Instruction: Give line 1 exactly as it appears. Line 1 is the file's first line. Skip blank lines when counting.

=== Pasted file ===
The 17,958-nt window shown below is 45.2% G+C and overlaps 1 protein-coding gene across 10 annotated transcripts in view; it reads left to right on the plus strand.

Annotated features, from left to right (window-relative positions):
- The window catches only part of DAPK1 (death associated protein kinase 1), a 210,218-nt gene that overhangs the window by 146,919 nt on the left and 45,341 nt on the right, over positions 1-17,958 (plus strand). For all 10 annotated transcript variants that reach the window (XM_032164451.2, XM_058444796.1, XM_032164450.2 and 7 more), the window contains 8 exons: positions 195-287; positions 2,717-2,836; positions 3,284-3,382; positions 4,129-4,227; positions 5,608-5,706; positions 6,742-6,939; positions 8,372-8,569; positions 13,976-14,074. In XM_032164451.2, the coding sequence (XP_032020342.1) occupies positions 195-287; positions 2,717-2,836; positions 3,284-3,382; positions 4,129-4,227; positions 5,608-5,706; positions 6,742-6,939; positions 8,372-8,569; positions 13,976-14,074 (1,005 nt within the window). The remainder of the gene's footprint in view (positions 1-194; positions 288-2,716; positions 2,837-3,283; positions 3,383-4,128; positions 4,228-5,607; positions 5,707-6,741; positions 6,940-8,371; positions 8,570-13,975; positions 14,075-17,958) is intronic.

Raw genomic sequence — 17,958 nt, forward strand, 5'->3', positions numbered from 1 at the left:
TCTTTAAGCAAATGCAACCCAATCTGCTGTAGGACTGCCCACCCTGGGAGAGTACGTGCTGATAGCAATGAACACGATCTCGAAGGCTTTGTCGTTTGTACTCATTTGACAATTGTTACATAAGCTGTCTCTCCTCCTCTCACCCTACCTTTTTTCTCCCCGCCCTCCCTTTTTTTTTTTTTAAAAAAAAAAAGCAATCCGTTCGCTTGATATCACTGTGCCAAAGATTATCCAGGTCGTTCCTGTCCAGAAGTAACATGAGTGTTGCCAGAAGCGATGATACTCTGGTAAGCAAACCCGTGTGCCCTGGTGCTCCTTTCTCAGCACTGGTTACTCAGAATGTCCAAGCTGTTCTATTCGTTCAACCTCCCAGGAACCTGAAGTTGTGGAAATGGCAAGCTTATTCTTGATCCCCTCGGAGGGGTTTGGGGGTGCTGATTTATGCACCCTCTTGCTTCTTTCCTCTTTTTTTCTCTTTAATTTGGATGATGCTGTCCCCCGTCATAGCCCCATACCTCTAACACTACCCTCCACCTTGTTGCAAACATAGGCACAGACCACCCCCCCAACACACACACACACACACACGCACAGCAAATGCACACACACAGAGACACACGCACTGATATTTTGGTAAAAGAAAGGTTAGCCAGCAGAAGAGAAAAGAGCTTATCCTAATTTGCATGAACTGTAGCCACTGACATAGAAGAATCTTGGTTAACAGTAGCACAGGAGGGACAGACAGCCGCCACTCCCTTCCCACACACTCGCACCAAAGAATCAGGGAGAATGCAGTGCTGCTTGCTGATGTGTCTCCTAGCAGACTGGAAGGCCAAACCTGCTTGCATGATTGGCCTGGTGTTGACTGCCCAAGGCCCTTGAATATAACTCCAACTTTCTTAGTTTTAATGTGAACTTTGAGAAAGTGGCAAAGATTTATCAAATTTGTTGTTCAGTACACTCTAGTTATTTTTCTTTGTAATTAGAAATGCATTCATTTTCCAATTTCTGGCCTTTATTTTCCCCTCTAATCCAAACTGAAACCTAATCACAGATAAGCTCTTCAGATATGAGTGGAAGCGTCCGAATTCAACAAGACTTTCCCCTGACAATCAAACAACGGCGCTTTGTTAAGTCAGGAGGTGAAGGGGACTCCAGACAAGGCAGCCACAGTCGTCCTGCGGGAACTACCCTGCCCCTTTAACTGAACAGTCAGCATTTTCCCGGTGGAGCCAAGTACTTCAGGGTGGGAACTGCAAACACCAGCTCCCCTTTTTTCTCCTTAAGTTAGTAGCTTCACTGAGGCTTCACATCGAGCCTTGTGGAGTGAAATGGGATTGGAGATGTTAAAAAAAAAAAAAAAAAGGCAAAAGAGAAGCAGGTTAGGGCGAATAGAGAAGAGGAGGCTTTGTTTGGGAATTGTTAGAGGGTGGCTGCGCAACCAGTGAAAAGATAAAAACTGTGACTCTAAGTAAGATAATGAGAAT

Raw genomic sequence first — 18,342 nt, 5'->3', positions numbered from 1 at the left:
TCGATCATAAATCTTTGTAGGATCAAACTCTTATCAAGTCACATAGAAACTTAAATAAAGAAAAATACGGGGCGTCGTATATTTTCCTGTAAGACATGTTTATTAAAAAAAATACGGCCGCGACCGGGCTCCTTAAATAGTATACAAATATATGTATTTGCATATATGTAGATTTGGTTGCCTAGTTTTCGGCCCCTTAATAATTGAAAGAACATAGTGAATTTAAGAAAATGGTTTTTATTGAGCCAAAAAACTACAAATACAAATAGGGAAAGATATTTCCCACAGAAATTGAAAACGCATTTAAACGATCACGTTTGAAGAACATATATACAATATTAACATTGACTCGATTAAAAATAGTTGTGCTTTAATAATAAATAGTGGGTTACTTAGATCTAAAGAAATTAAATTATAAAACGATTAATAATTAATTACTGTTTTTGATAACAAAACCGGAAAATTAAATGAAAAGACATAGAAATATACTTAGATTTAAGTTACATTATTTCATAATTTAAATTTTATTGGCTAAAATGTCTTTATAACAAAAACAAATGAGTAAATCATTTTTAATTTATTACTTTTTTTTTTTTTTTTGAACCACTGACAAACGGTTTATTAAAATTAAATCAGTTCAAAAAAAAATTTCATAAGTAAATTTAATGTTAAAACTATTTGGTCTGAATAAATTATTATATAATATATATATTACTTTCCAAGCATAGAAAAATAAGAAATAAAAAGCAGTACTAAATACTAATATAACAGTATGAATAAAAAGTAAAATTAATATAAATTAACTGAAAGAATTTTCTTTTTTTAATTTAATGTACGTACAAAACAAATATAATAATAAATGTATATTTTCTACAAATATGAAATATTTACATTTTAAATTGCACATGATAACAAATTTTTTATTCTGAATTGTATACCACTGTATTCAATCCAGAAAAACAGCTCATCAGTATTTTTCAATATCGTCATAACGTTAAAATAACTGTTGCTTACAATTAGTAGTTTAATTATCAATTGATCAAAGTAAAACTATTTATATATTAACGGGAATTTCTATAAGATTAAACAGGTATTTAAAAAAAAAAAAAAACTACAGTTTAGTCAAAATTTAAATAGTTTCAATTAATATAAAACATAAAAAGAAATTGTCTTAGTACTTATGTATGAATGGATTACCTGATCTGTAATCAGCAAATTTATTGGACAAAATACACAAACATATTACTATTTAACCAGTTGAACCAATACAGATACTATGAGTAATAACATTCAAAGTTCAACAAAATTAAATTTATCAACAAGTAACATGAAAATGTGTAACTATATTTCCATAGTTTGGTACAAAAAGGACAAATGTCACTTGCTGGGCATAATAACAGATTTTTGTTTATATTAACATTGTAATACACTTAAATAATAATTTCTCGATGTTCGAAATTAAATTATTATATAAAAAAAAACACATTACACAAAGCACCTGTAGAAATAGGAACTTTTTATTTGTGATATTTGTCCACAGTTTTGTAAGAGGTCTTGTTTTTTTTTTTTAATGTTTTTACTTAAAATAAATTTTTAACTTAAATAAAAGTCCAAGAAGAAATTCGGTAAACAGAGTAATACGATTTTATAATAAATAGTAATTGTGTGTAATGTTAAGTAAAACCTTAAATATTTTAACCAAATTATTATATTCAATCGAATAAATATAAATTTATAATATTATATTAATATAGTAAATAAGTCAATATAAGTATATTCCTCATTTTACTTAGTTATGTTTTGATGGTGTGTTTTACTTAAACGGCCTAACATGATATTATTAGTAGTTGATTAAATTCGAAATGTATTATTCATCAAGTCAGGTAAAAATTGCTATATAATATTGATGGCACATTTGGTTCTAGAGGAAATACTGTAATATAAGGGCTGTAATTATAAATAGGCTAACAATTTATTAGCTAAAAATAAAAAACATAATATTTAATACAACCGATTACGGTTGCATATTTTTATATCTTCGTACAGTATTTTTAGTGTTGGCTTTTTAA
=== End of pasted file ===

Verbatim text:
The 17,958-nt window shown below is 45.2% G+C and overlaps 1 protein-coding gene across 10 annotated transcripts in view; it reads left to right on the plus strand.